For the past few months, I have been taking some courses to get certified as a Mental Health Coach. One of the topics covered was helping someone who has experienced Complex Trauma. The most common type of trauma we hear about is Acute PTSD (Post Traumatic Stress Disorder) which is a result of a single incident such as those experienced by war veterans or victims of mass shootings. However Complex Trauma is one that occurs over an extended amount of time like those who suffer child abuse or, in my case, medical trauma from chronic illnesses. In most instances trauma is from an external source for example physical abuse, but with chronic disease the source is internal; therefore, it cannot be escaped as it is part of the person. In some cases Complex PTSD can also exasperate symptoms of the ongoing illness. This makes everything more difficult to manage.
From reading my blog, one will know that I have lived with some type of illness since birth. More recently in adulthood I struggle with Thyroid disease, Psoriatic Arthritis, Fibromyalgia and Depression added to my diagnosis of Diabetes. It has been a long battle to learn how to create a new “normal” life while balancing multiple diseases.
I can recall symptoms of PTSD in my teenage years: having flashbacks of instances from when I was hospitalized as a child, I had low self-esteem because I felt different from my peers, and I was always waiting for the next “bad” thing to happen to me (hypervigilance). Looking back at my younger years I can acknowledge that I stayed in a state of fear and denial. I tried to push my emotions aside and hid my “shame” from others while fearing the future. Finally in adulthood, after my second Depression episode, things began to unravel and I started psychotherapy which helped restore balance to my life allowing me to move past the feelings of being scarred.
Here are the steps I went through to manage the traumatic symptoms:
- GET HELP
Go to a medical doctor and mental health therapist to learn how to manage your illnesses . This includes exploring medicinal options, educating yourself about your illnesses, and engaging in mental health therapy. I will say the best choice I made was going to a therapist. Yes, medication is important to balance the chemicals in the body but therapy is needed to work through the emotional part of on-going illness. Having a diagnosis that changes how you live is a difficult process of adaption. Therapy can provide the tools needed to succeed and put the puzzle back together.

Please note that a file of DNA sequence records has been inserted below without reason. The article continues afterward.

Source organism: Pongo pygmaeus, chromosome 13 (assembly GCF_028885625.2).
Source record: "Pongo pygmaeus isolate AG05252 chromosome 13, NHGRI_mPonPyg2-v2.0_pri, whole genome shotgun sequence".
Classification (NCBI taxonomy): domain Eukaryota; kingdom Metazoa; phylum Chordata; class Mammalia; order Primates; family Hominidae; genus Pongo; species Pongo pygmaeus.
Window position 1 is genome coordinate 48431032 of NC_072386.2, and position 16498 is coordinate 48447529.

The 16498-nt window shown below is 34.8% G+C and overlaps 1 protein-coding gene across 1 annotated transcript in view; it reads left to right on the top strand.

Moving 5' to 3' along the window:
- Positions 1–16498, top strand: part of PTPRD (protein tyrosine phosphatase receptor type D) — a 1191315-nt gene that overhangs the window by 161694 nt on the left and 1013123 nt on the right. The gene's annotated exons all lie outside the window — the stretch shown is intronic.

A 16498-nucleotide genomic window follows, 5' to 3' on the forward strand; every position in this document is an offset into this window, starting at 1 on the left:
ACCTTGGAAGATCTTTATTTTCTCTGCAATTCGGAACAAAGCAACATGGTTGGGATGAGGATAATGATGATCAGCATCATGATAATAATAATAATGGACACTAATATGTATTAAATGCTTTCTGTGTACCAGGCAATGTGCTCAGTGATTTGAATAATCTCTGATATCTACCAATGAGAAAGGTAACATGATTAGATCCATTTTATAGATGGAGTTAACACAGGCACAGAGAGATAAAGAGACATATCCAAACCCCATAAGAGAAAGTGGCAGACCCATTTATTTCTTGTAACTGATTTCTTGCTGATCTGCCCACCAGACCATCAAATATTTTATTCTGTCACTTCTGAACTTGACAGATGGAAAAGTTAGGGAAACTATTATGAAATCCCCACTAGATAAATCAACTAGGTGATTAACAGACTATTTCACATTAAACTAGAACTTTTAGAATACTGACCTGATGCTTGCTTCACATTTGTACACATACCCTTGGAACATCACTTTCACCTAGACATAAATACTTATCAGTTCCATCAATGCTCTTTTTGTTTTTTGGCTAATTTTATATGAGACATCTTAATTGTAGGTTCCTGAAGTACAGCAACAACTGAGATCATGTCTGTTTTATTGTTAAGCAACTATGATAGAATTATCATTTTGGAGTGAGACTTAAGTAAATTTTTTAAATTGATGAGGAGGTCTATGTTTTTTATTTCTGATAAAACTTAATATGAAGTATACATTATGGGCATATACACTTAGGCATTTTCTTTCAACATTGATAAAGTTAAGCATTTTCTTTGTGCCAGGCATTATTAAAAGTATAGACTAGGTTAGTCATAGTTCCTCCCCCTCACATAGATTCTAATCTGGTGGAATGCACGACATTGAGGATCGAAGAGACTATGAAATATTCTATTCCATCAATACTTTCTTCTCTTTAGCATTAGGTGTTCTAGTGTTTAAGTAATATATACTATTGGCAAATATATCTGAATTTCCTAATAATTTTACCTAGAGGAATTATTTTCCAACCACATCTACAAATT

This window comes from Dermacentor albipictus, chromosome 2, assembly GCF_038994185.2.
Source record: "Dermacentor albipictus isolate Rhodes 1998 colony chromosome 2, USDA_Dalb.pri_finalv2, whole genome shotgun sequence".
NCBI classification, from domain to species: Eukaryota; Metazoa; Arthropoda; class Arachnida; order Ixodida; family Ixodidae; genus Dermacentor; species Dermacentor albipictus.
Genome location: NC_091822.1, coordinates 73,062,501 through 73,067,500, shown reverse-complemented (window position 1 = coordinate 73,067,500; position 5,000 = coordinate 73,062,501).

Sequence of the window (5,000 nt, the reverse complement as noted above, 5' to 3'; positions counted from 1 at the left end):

- KEEP CONNECTED TO OTHERS
I struggled when I had Depression to keep engaged with others. Because of my other illnesses socializing was exhausting for me. However it is important to congregate with others to help maintain a sense of belonging and connection to society.
- INCLUDE YOUR SIGNIFICANT OTHER AND SUPPORT SYSTEM IN YOUR TREATMENT PLAN
I found it is important to include your spouse and others who are in your support system in the treatment process. When I was going through the toughest times the past several years, I always had my “happy face” mask on hiding all my emotions (however not the literal mask we wear in the current COVID-19 pandemic). Even though my family and friends could not comprehend what I was experiencing, it helped to know I was still important and cared for by them. I was able to take my mask off with them and express my thoughts and fears. They provided additional encouragement and assistance for me to accomplish my goals.
- UNDERSTAND THAT HEALING IS A PROCESS, PACE YOURSELF
It has been said that it takes about 21 days to create a new habit. How long do you think it would take to change every aspect of your life? For me it has taken about 10 years. My approach was to take one day at a time. Focus on one aspect individually using a step-by-step process. Be patient with yourself and others!
- ENGAGE IN A HOBBY
Engaging in a creative process has been shown to broaden one’s attention field. In order to be creative one needs to focus on current world events . Furthermore, focusing on a particular project allows one to experience the here and now rather than pondering the future. In addition it helps to provide feelings of accomplishment and relaxation. Pick something fulfilling for example: painting, gardening, or volunteering at a soup kitchen.
- LIVE IN THE MOMENT
Try not to worry about what is going to happen next. Focus on what is happening right now. We cannot change the past or predict the future. We can only live fully if we are present in the current moment. Mindfulness meditation is an excellent technique I learned to train my mind to concentrate on the current situation and moreover it assists with decreasing stress.
- HAVE FAITH
Living with chronic conditions can feel like one is moving through a revolving door. Pain, feelings and symptoms will come and go continually. One thing that I can depend on to be constant is God’s presence. My faith gives me peace and comfort during the most trying times. Knowing that one day I will face everlasting life with God is what helps me persist and keep moving forward.
Staying present and continuing to be engaged in life can help dispel the negative effects of complex trauma. Although one with Chronic Illness may not ever live without distress, one can learn how to manage it. Management takes persistence but faith can move you forward.